1. Keep doing what we are already doing in PSN - furthering our own knowledge of permaculture and all of the skills that will be needed in a future of energy and resource scarcity, particularly how to grow our own food in serious quantities.
  2. Fight to change the direction of government policy - no one else will do it for us. Corporations dominate government thinking because they have lobbyists that are constantly pleading their case. At the same time the majority of ordinary Australians have no interest in government policy, except when it impacts them directly. Most people do not participate in our democracy at all other than voting once every 3 or 4 years. They do not think about the future of the planet or of their own children and take no active role in politics or in lobbying for beneficial change. Get involved in some way in advocating for a sustainable future.
Richard Heinberg  - "The End of Growth"
On 18 September 2012, Sustainable Population Australia (SPA) hosted a talk by Richard Heinberg at the University of Technology Sydney (UTS).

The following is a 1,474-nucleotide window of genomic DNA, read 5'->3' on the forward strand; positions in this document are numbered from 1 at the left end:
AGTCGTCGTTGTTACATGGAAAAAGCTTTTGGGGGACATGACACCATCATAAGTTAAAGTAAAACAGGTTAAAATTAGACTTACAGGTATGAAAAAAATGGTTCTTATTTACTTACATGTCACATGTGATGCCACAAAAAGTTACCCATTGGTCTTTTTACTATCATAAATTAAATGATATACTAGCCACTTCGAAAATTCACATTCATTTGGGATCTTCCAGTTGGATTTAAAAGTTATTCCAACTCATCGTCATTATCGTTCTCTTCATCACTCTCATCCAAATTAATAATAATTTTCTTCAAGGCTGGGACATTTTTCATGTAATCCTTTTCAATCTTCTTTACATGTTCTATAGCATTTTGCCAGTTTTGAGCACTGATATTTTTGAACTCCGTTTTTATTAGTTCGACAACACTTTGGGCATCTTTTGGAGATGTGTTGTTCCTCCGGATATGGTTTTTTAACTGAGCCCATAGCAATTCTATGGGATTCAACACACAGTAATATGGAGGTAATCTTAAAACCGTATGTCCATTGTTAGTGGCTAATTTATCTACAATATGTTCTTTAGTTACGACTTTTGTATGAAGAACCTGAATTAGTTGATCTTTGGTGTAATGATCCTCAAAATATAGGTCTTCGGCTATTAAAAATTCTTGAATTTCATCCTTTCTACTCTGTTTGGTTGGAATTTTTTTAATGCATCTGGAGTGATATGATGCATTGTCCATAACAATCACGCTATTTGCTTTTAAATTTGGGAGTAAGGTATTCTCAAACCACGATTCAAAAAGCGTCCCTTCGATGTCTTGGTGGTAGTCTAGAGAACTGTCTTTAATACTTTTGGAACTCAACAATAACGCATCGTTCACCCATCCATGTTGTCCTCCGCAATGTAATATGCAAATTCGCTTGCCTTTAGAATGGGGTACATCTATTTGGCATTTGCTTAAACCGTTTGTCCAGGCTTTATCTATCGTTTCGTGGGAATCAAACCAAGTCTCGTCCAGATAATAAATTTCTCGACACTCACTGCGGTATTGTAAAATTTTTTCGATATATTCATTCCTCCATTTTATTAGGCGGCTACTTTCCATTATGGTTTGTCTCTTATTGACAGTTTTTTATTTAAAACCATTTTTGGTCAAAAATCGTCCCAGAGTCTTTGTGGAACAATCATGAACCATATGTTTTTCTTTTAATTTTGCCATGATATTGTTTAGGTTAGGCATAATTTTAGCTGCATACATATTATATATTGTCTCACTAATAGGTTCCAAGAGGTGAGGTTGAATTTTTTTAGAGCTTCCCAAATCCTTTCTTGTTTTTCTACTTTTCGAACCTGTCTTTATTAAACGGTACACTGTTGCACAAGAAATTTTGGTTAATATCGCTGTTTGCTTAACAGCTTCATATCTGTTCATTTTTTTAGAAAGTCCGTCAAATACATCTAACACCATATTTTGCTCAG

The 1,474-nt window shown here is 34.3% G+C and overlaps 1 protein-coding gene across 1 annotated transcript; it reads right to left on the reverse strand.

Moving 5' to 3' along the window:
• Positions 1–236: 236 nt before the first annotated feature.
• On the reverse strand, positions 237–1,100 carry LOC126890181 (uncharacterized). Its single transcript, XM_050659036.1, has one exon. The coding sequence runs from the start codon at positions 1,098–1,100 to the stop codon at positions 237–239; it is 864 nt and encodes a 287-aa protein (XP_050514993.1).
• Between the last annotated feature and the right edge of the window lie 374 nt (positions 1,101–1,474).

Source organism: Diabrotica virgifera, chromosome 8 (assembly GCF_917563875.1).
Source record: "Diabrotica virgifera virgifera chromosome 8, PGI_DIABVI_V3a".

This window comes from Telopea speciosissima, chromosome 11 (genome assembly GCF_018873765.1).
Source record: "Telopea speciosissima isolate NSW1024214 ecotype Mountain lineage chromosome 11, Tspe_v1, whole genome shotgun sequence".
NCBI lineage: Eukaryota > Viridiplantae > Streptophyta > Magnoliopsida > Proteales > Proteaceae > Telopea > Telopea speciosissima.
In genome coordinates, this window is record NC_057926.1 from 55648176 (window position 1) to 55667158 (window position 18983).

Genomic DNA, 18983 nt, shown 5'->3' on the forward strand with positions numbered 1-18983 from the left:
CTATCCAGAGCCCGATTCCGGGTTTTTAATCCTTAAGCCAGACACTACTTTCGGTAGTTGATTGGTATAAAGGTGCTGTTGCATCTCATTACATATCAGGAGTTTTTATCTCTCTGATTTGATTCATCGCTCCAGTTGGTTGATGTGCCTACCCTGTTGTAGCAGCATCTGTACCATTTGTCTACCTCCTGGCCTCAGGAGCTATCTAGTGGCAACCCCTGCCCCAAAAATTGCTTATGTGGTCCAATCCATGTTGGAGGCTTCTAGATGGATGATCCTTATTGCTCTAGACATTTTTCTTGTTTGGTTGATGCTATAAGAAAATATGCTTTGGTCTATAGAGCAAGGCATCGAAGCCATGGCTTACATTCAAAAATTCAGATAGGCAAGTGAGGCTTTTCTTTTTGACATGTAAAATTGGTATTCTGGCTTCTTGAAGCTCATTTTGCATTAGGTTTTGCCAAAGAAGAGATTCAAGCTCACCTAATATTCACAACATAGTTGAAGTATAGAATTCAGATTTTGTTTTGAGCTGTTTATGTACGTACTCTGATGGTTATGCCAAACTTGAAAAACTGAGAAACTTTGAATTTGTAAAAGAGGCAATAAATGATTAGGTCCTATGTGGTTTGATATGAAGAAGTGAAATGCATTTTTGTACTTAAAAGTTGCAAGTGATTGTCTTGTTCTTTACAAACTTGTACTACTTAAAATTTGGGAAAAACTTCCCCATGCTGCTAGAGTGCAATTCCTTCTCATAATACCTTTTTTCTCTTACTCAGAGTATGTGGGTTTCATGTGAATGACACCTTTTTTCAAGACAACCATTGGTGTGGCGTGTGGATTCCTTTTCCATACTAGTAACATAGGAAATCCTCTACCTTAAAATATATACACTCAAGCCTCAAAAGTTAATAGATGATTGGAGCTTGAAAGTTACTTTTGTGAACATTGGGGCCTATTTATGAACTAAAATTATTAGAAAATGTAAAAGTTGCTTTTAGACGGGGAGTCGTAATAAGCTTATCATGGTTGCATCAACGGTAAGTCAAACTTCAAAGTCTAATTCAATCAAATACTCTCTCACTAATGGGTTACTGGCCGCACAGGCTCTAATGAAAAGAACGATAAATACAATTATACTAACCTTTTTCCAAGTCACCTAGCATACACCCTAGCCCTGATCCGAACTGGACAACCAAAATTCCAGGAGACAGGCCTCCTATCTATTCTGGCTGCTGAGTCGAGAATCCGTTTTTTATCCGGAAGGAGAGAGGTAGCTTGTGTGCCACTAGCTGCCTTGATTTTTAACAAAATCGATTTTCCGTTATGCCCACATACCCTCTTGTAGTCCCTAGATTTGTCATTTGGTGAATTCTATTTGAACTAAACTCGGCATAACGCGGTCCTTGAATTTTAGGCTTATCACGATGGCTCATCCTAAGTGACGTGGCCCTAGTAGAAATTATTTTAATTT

The topic was "The End of Growth", which is the title of Richard's latest book. Richard spoke about the history of growth:
  • Across the broad span of human history rapid growth, measured as growth in Gross Domestic Product (GDP), is an abnormal and relatively recent phenomenon.
    Over the past two centuries there has been massive growth in industrial output, in human population and in energy use. Growth in the first two areas has been made possible by abundant cheap fossil fuel energy.
  • The idea that growth could continue indefinitely was first challenged in 1972 in the book "Limits to Growth", Donna Meadows, Jorgen Randers, Dennis Meadows, and William Behrens III. This seminal book presented the results of computer modelling of growth trends in population, resource consumption, food production and pollution.